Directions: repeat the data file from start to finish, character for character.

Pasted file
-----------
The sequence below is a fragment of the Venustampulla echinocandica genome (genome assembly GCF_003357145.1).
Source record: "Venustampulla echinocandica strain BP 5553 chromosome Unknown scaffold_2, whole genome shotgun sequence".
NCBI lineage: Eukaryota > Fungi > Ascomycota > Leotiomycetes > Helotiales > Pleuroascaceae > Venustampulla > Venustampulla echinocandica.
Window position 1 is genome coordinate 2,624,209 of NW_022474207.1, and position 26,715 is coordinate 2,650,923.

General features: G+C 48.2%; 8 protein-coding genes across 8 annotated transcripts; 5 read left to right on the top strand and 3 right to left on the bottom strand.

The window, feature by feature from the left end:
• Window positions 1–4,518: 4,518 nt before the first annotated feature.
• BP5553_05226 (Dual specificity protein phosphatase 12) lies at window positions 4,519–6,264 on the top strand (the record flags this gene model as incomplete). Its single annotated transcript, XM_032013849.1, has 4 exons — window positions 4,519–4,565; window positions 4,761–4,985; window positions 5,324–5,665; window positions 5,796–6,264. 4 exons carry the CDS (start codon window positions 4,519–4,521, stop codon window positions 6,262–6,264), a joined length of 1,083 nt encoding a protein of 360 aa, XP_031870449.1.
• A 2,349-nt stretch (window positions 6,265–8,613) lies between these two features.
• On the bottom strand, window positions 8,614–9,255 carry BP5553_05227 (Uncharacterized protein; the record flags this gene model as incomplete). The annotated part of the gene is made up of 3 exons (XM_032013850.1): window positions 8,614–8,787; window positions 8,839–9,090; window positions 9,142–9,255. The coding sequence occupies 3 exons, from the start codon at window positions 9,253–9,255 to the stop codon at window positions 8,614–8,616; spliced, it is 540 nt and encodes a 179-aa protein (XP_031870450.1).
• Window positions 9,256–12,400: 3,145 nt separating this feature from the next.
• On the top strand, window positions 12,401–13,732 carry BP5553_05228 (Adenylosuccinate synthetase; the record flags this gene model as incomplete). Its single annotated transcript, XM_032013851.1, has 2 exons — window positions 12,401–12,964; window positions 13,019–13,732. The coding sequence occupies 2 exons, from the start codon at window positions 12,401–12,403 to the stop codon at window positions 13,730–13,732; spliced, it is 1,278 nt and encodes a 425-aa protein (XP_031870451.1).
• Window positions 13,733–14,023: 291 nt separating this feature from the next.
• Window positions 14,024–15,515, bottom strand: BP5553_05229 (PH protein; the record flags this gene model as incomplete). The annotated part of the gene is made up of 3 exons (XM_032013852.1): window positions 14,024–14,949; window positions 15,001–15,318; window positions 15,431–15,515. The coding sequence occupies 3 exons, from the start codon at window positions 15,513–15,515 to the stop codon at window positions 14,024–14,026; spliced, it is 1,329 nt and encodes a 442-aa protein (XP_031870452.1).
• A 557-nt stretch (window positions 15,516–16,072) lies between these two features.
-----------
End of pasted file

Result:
The sequence below is a fragment of the Venustampulla echinocandica genome (genome assembly GCF_003357145.1).
Source record: "Venustampulla echinocandica strain BP 5553 chromosome Unknown scaffold_2, whole genome shotgun sequence".
NCBI lineage: Eukaryota > Fungi > Ascomycota > Leotiomycetes > Helotiales > Pleuroascaceae > Venustampulla > Venustampulla echinocandica.
Window position 1 is genome coordinate 2,624,209 of NW_022474207.1, and position 26,715 is coordinate 2,650,923.

General features: G+C 48.2%; 8 protein-coding genes across 8 annotated transcripts; 5 read left to right on the top strand and 3 right to left on the bottom strand.

The window, feature by feature from the left end:
• Window positions 1–4,518: 4,518 nt before the first annotated feature.
• BP5553_05226 (Dual specificity protein phosphatase 12) lies at window positions 4,519–6,264 on the top strand (the record flags this gene model as incomplete). Its single annotated transcript, XM_032013849.1, has 4 exons — window positions 4,519–4,565; window positions 4,761–4,985; window positions 5,324–5,665; window positions 5,796–6,264. 4 exons carry the CDS (start codon window positions 4,519–4,521, stop codon window positions 6,262–6,264), a joined length of 1,083 nt encoding a protein of 360 aa, XP_031870449.1.
• A 2,349-nt stretch (window positions 6,265–8,613) lies between these two features.
• On the bottom strand, window positions 8,614–9,255 carry BP5553_05227 (Uncharacterized protein; the record flags this gene model as incomplete). The annotated part of the gene is made up of 3 exons (XM_032013850.1): window positions 8,614–8,787; window positions 8,839–9,090; window positions 9,142–9,255. The coding sequence occupies 3 exons, from the start codon at window positions 9,253–9,255 to the stop codon at window positions 8,614–8,616; spliced, it is 540 nt and encodes a 179-aa protein (XP_031870450.1).
• Window positions 9,256–12,400: 3,145 nt separating this feature from the next.
• On the top strand, window positions 12,401–13,732 carry BP5553_05228 (Adenylosuccinate synthetase; the record flags this gene model as incomplete). Its single annotated transcript, XM_032013851.1, has 2 exons — window positions 12,401–12,964; window positions 13,019–13,732. The coding sequence occupies 2 exons, from the start codon at window positions 12,401–12,403 to the stop codon at window positions 13,730–13,732; spliced, it is 1,278 nt and encodes a 425-aa protein (XP_031870451.1).
• Window positions 13,733–14,023: 291 nt separating this feature from the next.
• Window positions 14,024–15,515, bottom strand: BP5553_05229 (PH protein; the record flags this gene model as incomplete). The annotated part of the gene is made up of 3 exons (XM_032013852.1): window positions 14,024–14,949; window positions 15,001–15,318; window positions 15,431–15,515. The coding sequence occupies 3 exons, from the start codon at window positions 15,513–15,515 to the stop codon at window positions 14,024–14,026; spliced, it is 1,329 nt and encodes a 442-aa protein (XP_031870452.1).
• A 557-nt stretch (window positions 15,516–16,072) lies between these two features.